The introduction of genetically modified eggplant or “brinjal” as it’s called in Bangladesh, India, and other places in the East, has been hard to follow here in the U.S. What has emerged in the U.S. media is mostly cheerleading based on the claims that the GMO brinjal will increase yields and fight malnourishment. This message is applied to the larger one: it’s foolish and against science to resist GMOs when they improve human lives.
If only it were true.
Pursuing information on genetically modified brinjal means exploring stories and websites often half a world away. There’s little possibility of confirmation and much of the reporting comes from organizations opposed to GMOs. Yet exploring what information there is suggests that GMO eggplant, like GMO food crops generally, isn’t going over so well.
The promise of the plant — less insect infestation, higher yields — doesn’t seem to be true. In fact, the GMO brinjal seems to be quite a flop. But you wouldn’t know that from the New York Times opinion piece from a Cornell Alliance for Science researcher linked above.
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This account from Bangladesh tells how agricultural officials came and took down a signboard designating a field of GMO brinjal after it failed. The plants engineered to contain Bacillus thuringiensis or Bt, a naturally occurring pesticide, failed to mature and were attacked by other borers and insects that seemed unscathed by Bt.
The Bangladeshi farmer, whose GMO field was one of four that reporters found had failed, said he would be growing local plants from now on and demanded to know why he’d been used as a guinea pig.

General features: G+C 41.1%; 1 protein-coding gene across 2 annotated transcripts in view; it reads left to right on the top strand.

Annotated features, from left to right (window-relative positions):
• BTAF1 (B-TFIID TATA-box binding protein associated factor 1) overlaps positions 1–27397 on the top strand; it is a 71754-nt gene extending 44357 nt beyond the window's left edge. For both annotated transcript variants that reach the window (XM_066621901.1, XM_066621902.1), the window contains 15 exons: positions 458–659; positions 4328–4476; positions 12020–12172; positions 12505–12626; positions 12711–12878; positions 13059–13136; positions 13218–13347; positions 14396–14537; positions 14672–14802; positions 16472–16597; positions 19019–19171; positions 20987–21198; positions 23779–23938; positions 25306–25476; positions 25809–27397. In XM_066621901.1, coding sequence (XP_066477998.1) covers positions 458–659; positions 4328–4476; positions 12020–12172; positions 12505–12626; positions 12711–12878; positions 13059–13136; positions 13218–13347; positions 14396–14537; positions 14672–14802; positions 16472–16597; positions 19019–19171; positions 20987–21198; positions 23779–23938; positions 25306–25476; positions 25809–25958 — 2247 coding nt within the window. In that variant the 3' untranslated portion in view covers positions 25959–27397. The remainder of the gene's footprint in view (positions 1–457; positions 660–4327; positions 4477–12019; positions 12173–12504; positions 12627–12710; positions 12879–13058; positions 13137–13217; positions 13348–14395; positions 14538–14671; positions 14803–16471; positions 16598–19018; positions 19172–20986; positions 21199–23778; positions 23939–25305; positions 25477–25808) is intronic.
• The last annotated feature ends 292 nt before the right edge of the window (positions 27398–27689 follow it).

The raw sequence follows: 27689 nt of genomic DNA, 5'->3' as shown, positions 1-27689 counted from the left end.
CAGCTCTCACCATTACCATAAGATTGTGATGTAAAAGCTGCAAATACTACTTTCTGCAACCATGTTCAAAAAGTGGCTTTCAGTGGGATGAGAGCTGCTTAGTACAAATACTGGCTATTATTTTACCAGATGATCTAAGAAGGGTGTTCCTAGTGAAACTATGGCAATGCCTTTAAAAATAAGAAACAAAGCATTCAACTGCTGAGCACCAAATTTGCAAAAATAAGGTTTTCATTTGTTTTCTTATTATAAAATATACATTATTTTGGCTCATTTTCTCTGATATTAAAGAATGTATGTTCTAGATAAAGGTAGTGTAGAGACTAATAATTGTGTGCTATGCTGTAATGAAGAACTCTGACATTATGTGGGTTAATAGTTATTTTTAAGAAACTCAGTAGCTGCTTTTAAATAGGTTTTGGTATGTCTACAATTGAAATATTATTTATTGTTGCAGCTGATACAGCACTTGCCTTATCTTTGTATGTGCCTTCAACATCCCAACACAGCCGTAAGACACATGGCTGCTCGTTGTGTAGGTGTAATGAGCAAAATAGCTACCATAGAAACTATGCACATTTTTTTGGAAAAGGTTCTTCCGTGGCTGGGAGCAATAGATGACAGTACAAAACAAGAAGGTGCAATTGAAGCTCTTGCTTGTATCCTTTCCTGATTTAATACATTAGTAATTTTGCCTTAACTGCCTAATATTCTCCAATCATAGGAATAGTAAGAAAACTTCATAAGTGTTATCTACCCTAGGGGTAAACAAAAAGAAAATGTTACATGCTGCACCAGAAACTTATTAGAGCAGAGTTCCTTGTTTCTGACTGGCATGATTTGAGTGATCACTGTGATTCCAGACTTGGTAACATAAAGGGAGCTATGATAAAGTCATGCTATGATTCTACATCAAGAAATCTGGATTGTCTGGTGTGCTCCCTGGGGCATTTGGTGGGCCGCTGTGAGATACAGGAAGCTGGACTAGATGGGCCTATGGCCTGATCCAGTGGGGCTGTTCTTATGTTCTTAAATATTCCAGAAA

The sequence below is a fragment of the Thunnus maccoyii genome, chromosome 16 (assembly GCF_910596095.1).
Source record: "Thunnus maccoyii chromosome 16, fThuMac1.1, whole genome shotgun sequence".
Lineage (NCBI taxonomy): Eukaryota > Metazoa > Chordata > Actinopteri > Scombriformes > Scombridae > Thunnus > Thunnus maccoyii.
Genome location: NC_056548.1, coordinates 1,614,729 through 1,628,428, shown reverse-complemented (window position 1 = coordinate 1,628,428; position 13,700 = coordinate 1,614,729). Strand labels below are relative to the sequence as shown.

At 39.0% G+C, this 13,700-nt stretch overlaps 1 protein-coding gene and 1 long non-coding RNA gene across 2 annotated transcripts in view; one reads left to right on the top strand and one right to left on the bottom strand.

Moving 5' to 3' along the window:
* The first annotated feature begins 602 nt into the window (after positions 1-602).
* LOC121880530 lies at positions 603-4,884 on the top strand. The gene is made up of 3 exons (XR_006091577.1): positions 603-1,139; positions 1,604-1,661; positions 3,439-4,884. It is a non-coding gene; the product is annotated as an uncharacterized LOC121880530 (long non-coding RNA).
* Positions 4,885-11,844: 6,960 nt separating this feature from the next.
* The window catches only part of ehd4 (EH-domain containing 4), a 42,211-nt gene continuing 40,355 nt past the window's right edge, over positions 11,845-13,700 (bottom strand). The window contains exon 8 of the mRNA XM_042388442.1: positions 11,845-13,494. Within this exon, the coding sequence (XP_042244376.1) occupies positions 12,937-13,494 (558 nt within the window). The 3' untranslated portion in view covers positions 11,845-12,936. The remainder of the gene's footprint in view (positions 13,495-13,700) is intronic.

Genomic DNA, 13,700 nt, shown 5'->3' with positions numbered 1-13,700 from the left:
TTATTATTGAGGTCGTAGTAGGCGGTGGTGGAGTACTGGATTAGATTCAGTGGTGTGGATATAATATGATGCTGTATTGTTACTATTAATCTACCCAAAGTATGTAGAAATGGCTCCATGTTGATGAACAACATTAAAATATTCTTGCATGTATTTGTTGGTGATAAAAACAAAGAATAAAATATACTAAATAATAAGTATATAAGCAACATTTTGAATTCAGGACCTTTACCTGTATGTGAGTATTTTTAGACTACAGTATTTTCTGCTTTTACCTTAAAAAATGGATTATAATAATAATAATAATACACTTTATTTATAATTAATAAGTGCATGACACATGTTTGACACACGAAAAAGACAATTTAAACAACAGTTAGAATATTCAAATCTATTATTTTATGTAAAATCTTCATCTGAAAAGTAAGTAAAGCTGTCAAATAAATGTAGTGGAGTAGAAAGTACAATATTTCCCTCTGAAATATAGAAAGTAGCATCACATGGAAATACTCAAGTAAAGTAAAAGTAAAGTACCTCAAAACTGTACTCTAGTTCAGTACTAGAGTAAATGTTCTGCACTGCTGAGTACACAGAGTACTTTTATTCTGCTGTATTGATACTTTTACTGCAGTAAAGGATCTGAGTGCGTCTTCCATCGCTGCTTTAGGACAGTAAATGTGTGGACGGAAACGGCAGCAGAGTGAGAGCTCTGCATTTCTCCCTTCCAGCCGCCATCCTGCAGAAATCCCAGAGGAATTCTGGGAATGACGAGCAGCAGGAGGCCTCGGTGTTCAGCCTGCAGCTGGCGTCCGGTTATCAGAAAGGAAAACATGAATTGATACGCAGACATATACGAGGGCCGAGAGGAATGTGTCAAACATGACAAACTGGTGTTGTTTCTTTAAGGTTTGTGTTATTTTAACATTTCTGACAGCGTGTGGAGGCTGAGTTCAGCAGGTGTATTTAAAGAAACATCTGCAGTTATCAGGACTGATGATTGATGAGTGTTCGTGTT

According to the European Union’s GMO Risk Assessment and Communication of Evidence (GRACE) organization, the GMO eggplant or “aubergine” as it’s known, was developed by Monsanto and field tested here in the U.S. But the major push has been to promote the genetically engineered eggplant in developing countries where it’s a central crop. In addition to Bangladesh, this includes India and the Philippines.
So far, none of the countries have approved the GMO. The Philippines halted the push to allow the genetically engineered eggplant to be grown when it ruled that the fruit had not been proven safe for human consumption. (That ruling has since been appealed.)
The GMO fields in Bangladesh were part of field trials conducted by the Bangladesh Agriculture Research Institute. The Institute reported that it had given Bt brinjal saplings to farmers for 20 fields. Of the 20, 13 failed.
If all this plays out to be true, it would be a tremendous blow to pro-GMO forces. That a crop designed to ward off certain pests is attacked and destroyed by that and other pests is a tremendous fail. It’s also a tremendous lie to keep promoting the product as if it was pest resistant when it’s apparently not.
No doubt, it’s convenient for global agricultural interests to push their genetically mutated products on places in the world where the U.S. and other developed countries don’t pay all that much attention. Here’s to local activists across the globe, in both developed and developing countries, that are paying attention and standing up to big agriculture’s agenda. Let’s not let them get away with anything.